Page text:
Woman replaces $8,000 medical gear with iPhone

John C. Tanner
17 Sep 2009

I’ve been following the current US healthcare reform debate – or what passes for it – with a modicum of interest. I don’t pretend to understand how the current system works, or whether President Obama’s reform proposal would make things better or worse, but even his opponents would be hard-pressed to make a rational argument that the current US healthcare system is reasonably priced and affordable.

What does that have to do with telecoms technology? Potentially quite a bit.

The New York Times recently told the one about Kara Lynn, a woman whose mouth and throat muscles have been atrophied by amyotrophic lateral sclerosis (ALS), thus removing her ability to speak. Two years ago, she bought a specially designed PC, approved by Medicare (the US’s current public health insurance option), with a specialized text-to-speech function.

However, that’s all it did, as Medicare requirements dictate (as do private insurers) that such a PC be limited to speech enablement. That means no email, no Web surfing or any of the other things people usually do on PCs. Supposedly, companies that make such PCs can enable them to do all of that for a fee (and after the insurance company agrees to cover the purchase). But as speech-enabling technology went, it was hardly mobile. All of which sounds somewhat absurd considering the PC’s $8,000 price tag.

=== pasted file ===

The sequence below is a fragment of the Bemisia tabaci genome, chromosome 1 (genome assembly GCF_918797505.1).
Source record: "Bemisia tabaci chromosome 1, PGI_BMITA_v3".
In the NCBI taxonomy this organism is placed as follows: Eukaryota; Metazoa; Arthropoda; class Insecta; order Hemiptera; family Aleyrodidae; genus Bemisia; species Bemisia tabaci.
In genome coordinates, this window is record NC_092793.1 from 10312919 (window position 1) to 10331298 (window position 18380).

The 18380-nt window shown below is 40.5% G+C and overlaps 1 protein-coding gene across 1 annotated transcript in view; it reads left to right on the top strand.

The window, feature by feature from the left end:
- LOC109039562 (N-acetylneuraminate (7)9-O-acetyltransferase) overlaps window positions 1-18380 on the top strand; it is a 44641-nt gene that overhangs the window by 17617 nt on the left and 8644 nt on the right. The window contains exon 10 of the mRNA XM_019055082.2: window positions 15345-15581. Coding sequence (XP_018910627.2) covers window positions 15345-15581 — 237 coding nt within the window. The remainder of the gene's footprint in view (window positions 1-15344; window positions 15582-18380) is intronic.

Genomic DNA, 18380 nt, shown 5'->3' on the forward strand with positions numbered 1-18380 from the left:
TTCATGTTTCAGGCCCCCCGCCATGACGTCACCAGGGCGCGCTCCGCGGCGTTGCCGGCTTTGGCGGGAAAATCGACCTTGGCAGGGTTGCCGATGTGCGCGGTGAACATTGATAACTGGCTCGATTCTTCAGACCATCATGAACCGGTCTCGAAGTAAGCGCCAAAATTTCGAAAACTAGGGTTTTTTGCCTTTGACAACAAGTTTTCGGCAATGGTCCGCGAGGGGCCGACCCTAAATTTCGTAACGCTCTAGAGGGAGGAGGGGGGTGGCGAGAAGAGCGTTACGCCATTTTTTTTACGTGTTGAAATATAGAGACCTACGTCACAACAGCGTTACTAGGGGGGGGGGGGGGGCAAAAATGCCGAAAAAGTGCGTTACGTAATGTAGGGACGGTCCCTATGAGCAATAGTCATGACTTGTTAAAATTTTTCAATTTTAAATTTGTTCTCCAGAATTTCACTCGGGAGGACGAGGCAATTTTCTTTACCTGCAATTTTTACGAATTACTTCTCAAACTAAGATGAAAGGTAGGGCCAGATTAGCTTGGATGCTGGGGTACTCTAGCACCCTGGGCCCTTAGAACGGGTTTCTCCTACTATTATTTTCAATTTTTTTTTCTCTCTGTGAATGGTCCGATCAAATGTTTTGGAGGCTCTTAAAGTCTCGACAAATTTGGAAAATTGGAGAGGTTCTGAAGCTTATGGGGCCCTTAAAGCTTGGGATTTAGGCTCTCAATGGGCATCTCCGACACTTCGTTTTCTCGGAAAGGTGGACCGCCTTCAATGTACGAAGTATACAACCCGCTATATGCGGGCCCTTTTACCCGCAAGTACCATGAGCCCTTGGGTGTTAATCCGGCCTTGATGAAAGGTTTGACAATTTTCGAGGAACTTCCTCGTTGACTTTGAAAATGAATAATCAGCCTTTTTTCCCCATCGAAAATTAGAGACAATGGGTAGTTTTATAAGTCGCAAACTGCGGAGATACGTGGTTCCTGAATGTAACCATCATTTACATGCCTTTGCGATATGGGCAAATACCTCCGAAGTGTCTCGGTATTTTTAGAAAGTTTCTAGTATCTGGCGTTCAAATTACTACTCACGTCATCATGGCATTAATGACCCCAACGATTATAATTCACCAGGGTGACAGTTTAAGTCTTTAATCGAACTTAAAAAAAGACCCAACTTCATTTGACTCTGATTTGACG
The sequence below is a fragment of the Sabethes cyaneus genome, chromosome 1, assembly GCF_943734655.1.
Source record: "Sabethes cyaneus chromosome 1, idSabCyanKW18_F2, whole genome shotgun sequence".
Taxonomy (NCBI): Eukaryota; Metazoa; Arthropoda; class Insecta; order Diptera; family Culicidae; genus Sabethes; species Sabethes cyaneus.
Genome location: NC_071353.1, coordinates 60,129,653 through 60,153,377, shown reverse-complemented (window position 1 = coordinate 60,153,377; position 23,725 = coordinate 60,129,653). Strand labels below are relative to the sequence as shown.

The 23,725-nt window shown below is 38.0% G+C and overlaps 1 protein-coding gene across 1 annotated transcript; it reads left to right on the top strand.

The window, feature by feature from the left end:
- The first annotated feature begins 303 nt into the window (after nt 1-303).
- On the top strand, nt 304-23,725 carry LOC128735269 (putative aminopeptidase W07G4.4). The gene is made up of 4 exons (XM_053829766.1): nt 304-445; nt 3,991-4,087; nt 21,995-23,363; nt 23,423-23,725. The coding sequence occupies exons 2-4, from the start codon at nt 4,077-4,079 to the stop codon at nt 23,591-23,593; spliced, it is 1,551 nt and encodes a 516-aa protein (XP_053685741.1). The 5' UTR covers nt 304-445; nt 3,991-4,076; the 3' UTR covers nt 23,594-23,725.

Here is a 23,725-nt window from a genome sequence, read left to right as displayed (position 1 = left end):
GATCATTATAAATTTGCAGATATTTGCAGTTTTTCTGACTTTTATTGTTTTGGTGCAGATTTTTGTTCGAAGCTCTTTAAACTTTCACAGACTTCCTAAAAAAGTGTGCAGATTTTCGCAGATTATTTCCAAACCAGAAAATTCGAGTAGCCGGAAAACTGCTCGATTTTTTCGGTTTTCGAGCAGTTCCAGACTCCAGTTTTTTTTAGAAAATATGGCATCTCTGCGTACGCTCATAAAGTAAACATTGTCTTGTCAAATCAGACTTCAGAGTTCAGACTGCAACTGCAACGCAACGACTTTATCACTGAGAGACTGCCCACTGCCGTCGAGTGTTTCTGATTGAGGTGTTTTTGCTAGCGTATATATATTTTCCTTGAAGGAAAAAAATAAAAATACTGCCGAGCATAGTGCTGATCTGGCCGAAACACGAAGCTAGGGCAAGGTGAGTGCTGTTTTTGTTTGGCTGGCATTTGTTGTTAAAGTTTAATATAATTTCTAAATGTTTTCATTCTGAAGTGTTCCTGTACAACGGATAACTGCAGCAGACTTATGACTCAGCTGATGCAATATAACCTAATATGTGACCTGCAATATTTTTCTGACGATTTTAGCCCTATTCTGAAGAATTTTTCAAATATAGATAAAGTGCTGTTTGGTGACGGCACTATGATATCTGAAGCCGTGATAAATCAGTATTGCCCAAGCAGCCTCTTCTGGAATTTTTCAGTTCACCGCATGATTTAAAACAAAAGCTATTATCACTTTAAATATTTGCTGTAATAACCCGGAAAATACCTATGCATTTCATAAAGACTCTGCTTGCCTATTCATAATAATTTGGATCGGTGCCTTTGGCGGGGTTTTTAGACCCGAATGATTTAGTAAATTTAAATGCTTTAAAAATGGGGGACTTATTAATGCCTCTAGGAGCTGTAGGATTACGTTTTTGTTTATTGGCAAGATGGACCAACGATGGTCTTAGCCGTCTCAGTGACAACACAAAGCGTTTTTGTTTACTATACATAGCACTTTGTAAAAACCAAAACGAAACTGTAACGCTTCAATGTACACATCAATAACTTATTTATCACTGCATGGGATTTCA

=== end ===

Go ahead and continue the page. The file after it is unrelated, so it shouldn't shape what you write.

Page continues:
So this year, Ms Lynn bought a device that does everything her expensive speech-generating computer does and a lot more: a $300 iPhone 3G running $150 text-to-speech software.

Medicare won’t cover it, even though it’s a far less expensive solution. Neither will private insurance companies. Why? Because the iPhone is not a dedicated medical device.

See what just happened there?

To be fair, one reason Ms Lynn’s speech-enabling PC costs so much is because it’s customized and highly specialized, and as we’ve seen even in the mobile sector, devices designed to do one thing well tend to do that one thing better than devices designed to do lots of other things (which is why your phone’s camera is still not as good as a high-end standalone digital camera, no matter how many megapixels it supports).

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